Pérot20091550

Référence

Perot, A., Villard, M.-A. (2009) Putting density back into the habitat-quality equation: Case study of an open-nesting forest bird. Conservation Biology, 23(6):1550-1557. (Scopus )

Résumé

Ecological traps and other cases of apparently maladaptive habitat selection cast doubt on the relevance of density as an indicator of habitat quality. Nevertheless, the prevalence of these phenomena remains poorly known, and density may still reflect habitat quality in most systems. We examined the relationship between density and two other parameters of habitat quality in an open-nesting passerine species: the Ovenbird (Seiurus aurocapilla). We hypothesized that the average individual bird makes a good decision when selecting its breeding territory and that territory spacing reflects site productivity or predation risk. Therefore, we predicted that density would be positively correlated with productivity (number of young fledged per unit area). Because individual performance is sensitive to events partly determined by chance, such as nest predation, we further predicted density would be weakly correlated or uncorrelated with the proportion of territories fledging young. We collected data in 23 study sites (25 ha each), 16 of which were located in untreated mature northern hardwood forest and seven in stands partially harvested (treated) 1-7 years prior to the survey. Density explained most of the variability in productivity (R2 = 0.73), and there was no apparent decoupling between density and productivity in treated plots. In contrast, there was no significant relationship between density and the proportion of territories fledging ≥1 young over the entire breeding season. These results suggest that density reflects habitat quality at the plot scale in this study system. To our knowledge this is one of the few studies testing the value of territory density as an indicator of habitat quality in an open-nesting bird species on the basis of a relatively large number of sizeable study plots. © 2009 Society for Conservation Biology.

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@ARTICLE { Pérot20091550,
    AUTHOR = { Perot, A. and Villard, M.-A. },
    TITLE = { Putting density back into the habitat-quality equation: Case study of an open-nesting forest bird },
    JOURNAL = { Conservation Biology },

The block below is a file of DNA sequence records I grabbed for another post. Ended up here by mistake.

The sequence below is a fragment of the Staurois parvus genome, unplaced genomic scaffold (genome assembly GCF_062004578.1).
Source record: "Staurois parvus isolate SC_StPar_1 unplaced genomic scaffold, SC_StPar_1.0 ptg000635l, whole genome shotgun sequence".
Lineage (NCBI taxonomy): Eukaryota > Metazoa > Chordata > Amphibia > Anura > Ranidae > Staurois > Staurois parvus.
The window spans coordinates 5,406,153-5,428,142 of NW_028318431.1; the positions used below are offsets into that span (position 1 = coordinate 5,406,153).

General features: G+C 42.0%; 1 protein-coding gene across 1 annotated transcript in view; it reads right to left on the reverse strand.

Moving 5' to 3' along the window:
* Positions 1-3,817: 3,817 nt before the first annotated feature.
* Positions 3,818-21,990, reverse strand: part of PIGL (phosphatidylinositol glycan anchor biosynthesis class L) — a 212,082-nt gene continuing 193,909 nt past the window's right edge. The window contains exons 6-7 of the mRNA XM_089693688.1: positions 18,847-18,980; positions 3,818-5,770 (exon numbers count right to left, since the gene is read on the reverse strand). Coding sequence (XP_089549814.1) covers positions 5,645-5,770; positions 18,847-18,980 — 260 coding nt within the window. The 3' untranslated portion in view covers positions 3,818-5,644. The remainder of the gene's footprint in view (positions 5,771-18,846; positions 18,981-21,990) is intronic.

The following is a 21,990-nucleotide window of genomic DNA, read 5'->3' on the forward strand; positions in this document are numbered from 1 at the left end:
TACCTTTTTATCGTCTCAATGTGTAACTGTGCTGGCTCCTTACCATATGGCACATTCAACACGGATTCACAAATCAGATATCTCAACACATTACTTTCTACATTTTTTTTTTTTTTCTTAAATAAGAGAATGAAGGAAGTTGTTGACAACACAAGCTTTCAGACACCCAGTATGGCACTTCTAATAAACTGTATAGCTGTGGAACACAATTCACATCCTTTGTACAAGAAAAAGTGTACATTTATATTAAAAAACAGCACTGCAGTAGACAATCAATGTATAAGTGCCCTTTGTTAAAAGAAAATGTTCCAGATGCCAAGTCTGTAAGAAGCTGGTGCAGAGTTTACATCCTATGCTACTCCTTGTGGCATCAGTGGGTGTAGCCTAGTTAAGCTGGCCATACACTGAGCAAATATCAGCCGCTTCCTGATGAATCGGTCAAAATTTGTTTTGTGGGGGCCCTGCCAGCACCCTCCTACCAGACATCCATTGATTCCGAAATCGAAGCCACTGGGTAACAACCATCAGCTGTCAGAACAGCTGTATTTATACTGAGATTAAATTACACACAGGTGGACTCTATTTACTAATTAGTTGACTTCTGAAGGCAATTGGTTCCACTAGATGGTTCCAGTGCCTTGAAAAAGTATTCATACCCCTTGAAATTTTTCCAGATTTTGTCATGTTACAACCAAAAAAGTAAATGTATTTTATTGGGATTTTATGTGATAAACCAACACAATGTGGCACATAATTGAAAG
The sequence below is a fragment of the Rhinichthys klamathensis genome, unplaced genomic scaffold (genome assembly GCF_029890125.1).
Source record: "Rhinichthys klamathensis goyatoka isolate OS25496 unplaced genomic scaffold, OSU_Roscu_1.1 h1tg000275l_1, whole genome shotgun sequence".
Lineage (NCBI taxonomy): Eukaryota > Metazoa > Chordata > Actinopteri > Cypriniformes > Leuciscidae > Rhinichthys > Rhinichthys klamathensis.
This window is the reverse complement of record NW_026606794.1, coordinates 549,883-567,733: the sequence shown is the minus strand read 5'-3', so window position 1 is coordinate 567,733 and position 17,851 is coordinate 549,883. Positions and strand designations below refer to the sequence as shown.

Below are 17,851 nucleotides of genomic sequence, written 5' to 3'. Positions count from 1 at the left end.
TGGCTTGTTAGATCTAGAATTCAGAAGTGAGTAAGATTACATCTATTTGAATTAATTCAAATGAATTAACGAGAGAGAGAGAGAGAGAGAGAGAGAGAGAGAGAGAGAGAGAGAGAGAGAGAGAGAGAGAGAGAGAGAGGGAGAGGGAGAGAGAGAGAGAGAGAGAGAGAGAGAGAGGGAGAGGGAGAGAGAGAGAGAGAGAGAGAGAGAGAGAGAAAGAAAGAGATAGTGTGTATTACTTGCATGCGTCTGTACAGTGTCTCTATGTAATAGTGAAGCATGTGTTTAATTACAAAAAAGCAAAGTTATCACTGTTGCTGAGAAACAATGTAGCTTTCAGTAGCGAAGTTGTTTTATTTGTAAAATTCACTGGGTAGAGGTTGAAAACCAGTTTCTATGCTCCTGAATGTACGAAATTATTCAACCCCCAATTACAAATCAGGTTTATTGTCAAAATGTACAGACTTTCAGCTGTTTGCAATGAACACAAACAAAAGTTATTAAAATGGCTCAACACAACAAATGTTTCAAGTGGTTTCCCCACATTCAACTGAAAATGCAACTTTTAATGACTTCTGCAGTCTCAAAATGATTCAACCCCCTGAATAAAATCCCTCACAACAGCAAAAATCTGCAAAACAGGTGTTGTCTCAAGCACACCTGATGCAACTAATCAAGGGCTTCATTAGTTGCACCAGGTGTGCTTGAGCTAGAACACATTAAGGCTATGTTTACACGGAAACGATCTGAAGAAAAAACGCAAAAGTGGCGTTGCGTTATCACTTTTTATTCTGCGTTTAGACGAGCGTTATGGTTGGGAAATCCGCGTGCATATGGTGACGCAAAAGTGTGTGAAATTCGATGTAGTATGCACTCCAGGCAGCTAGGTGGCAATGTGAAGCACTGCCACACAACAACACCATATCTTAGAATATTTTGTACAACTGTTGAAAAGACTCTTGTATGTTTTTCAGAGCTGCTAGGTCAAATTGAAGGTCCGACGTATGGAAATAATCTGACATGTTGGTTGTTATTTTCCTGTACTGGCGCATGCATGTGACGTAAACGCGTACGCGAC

YEAR = { 2009 },
    VOLUME = { 23 },
    NUMBER = { 6 },
    PAGES = { 1550-1557 },
    NOTE = { cited By 25 },
    ABSTRACT = { Ecological traps and other cases of apparently maladaptive habitat selection cast doubt on the relevance of density as an indicator of habitat quality. Nevertheless, the prevalence of these phenomena remains poorly known, and density may still reflect habitat quality in most systems. We examined the relationship between density and two other parameters of habitat quality in an open-nesting passerine species: the Ovenbird (Seiurus aurocapilla). We hypothesized that the average individual bird makes a good decision when selecting its breeding territory and that territory spacing reflects site productivity or predation risk. Therefore, we predicted that density would be positively correlated with productivity (number of young fledged per unit area). Because individual performance is sensitive to events partly determined by chance, such as nest predation, we further predicted density would be weakly correlated or uncorrelated with the proportion of territories fledging young. We collected data in 23 study sites (25 ha each), 16 of which were located in untreated mature northern hardwood forest and seven in stands partially harvested (treated) 1-7 years prior to the survey. Density explained most of the variability in productivity (R2 = 0.73), and there was no apparent decoupling between density and productivity in treated plots. In contrast, there was no significant relationship between density and the proportion of territories fledging ≥1 young over the entire breeding season. These results suggest that density reflects habitat quality at the plot scale in this study system. To our knowledge this is one of the few studies testing the value of territory density as an indicator of habitat quality in an open-nesting bird species on the basis of a relatively large number of sizeable study plots. © 2009 Society for Conservation Biology. },
    AFFILIATION = { Chaire de Recherche du Canada en Conservation des Paysages, Département de Biologie, Université de Moncton, Moncton, NB E1A 3E9, Canada },
    AUTHOR_KEYWORDS = { Density-productivity relationship; Ecological traps; Habitat selection; Managed forest landscapes; Neotropical migrant bird conservation; Ovenbird; Seiurus aurocapilla },
    DOCUMENT_TYPE = { Article },
    DOI = { 10.1111/j.1523-1739.2009.01272.x },
    SOURCE = { Scopus },
    URL = { https://www.scopus.com/inward/record.uri?eid=2-s2.0-70450235202&doi=10.1111%2fj.1523-1739.2009.01272.x&partnerID=40&md5=af9b57c30f9147719dfbc56b0445bfeb },
}

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